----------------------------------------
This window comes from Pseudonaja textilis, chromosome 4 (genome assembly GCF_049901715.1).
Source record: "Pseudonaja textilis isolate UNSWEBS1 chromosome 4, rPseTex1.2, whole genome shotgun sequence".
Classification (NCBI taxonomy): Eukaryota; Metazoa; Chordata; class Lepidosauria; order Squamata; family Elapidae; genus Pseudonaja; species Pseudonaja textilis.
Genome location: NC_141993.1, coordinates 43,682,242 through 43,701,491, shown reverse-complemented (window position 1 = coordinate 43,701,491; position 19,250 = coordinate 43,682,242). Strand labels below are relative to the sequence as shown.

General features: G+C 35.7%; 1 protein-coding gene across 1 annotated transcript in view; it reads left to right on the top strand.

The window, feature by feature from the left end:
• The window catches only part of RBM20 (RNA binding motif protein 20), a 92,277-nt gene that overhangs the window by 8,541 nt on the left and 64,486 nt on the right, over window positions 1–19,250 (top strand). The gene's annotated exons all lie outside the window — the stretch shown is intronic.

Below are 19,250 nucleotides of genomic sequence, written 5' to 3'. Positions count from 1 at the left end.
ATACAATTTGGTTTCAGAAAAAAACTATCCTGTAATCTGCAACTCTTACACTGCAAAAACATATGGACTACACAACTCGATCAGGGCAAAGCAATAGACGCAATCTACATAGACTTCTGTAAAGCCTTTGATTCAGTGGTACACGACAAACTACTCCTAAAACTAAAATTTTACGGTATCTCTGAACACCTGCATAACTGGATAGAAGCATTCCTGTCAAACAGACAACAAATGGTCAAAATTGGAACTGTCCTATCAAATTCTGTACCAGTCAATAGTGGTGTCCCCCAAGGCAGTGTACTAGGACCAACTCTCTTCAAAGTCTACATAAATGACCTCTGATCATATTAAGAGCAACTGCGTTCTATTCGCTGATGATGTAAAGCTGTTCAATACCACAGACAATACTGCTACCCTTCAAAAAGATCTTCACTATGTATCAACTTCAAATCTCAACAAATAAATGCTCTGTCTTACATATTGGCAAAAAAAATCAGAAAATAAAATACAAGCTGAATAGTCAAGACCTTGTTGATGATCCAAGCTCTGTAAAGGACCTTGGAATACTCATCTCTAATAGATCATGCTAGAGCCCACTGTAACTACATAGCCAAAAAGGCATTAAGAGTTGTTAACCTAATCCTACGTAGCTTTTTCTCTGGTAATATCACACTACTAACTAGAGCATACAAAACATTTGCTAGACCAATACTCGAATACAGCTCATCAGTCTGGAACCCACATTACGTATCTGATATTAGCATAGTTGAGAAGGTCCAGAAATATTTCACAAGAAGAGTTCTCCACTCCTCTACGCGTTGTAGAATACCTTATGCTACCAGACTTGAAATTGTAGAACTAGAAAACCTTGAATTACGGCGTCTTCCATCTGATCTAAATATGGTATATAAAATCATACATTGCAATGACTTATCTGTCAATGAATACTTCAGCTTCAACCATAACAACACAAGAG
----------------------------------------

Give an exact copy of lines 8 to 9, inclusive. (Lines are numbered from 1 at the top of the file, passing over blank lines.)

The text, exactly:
Below are 19,250 nucleotides of genomic sequence, written 5' to 3'. Positions count from 1 at the left end.
ATACAATTTGGTTTCAGAAAAAAACTATCCTGTAATCTGCAACTCTTACACTGCAAAAACATATGGACTACACAACTCGATCAGGGCAAAGCAATAGACGCAATCTACATAGACTTCTGTAAAGCCTTTGATTCAGTGGTACACGACAAACTACTCCTAAAACTAAAATTTTACGGTATCTCTGAACACCTGCATAACTGGATAGAAGCATTCCTGTCAAACAGACAACAAATGGTCAAAATTGGAACTGTCCTATCAAATTCTGTACCAGTCAATAGTGGTGTCCCCCAAGGCAGTGTACTAGGACCAACTCTCTTCAAAGTCTACATAAATGACCTCTGATCATATTAAGAGCAACTGCGTTCTATTCGCTGATGATGTAAAGCTGTTCAATACCACAGACAATACTGCTACCCTTCAAAAAGATCTTCACTATGTATCAACTTCAAATCTCAACAAATAAATGCTCTGTCTTACATATTGGCAAAAAAAATCAGAAAATAAAATACAAGCTGAATAGTCAAGACCTTGTTGATGATCCAAGCTCTGTAAAGGACCTTGGAATACTCATCTCTAATAGATCATGCTAGAGCCCACTGTAACTACATAGCCAAAAAGGCATTAAGAGTTGTTAACCTAATCCTACGTAGCTTTTTCTCTGGTAATATCACACTACTAACTAGAGCATACAAAACATTTGCTAGACCAATACTCGAATACAGCTCATCAGTCTGGAACCCACATTACGTATCTGATATTAGCATAGTTGAGAAGGTCCAGAAATATTTCACAAGAAGAGTTCTCCACTCCTCTACGCGTTGTAGAATACCTTATGCTACCAGACTTGAAATTGTAGAACTAGAAAACCTTGAATTACGGCGTCTTCCATCTGATCTAAATATGGTATATAAAATCATACATTGCAATGACTTATCTGTCAATGAATACTTCAGCTTCAACCATAACAACACAAGAG